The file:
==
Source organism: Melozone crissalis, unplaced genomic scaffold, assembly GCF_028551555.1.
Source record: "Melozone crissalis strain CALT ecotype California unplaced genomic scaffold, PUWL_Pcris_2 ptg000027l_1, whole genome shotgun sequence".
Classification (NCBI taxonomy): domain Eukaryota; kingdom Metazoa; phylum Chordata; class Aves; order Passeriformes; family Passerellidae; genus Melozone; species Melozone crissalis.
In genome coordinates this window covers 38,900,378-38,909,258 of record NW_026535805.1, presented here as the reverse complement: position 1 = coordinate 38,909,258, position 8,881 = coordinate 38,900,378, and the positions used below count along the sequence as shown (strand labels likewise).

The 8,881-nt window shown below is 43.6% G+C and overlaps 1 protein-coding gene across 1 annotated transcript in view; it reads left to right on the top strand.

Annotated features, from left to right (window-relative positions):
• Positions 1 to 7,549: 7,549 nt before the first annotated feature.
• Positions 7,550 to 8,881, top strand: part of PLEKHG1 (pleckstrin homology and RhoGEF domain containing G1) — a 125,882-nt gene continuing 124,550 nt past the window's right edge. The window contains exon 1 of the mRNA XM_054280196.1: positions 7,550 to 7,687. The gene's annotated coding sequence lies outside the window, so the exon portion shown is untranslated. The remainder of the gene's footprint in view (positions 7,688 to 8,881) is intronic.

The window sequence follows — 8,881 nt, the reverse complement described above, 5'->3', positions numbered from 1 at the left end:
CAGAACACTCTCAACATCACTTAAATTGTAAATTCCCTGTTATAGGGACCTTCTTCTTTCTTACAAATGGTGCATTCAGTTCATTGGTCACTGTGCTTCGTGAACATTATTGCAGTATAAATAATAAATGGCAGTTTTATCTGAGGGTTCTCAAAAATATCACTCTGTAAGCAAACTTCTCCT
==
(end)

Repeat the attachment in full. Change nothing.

Source organism: Melozone crissalis, unplaced genomic scaffold, assembly GCF_028551555.1.
Source record: "Melozone crissalis strain CALT ecotype California unplaced genomic scaffold, PUWL_Pcris_2 ptg000027l_1, whole genome shotgun sequence".
Classification (NCBI taxonomy): domain Eukaryota; kingdom Metazoa; phylum Chordata; class Aves; order Passeriformes; family Passerellidae; genus Melozone; species Melozone crissalis.
In genome coordinates this window covers 38,900,378-38,909,258 of record NW_026535805.1, presented here as the reverse complement: position 1 = coordinate 38,909,258, position 8,881 = coordinate 38,900,378, and the positions used below count along the sequence as shown (strand labels likewise).

The 8,881-nt window shown below is 43.6% G+C and overlaps 1 protein-coding gene across 1 annotated transcript in view; it reads left to right on the top strand.

Annotated features, from left to right (window-relative positions):
• Positions 1 to 7,549: 7,549 nt before the first annotated feature.
• Positions 7,550 to 8,881, top strand: part of PLEKHG1 (pleckstrin homology and RhoGEF domain containing G1) — a 125,882-nt gene continuing 124,550 nt past the window's right edge. The window contains exon 1 of the mRNA XM_054280196.1: positions 7,550 to 7,687. The gene's annotated coding sequence lies outside the window, so the exon portion shown is untranslated. The remainder of the gene's footprint in view (positions 7,688 to 8,881) is intronic.

The window sequence follows — 8,881 nt, the reverse complement described above, 5'->3', positions numbered from 1 at the left end:
CAGAACACTCTCAACATCACTTAAATTGTAAATTCCCTGTTATAGGGACCTTCTTCTTTCTTACAAATGGTGCATTCAGTTCATTGGTCACTGTGCTTCGTGAACATTATTGCAGTATAAATAATAAATGGCAGTTTTATCTGAGGGTTCTCAAAAATATCACTCTGTAAGCAAACTTCTCCT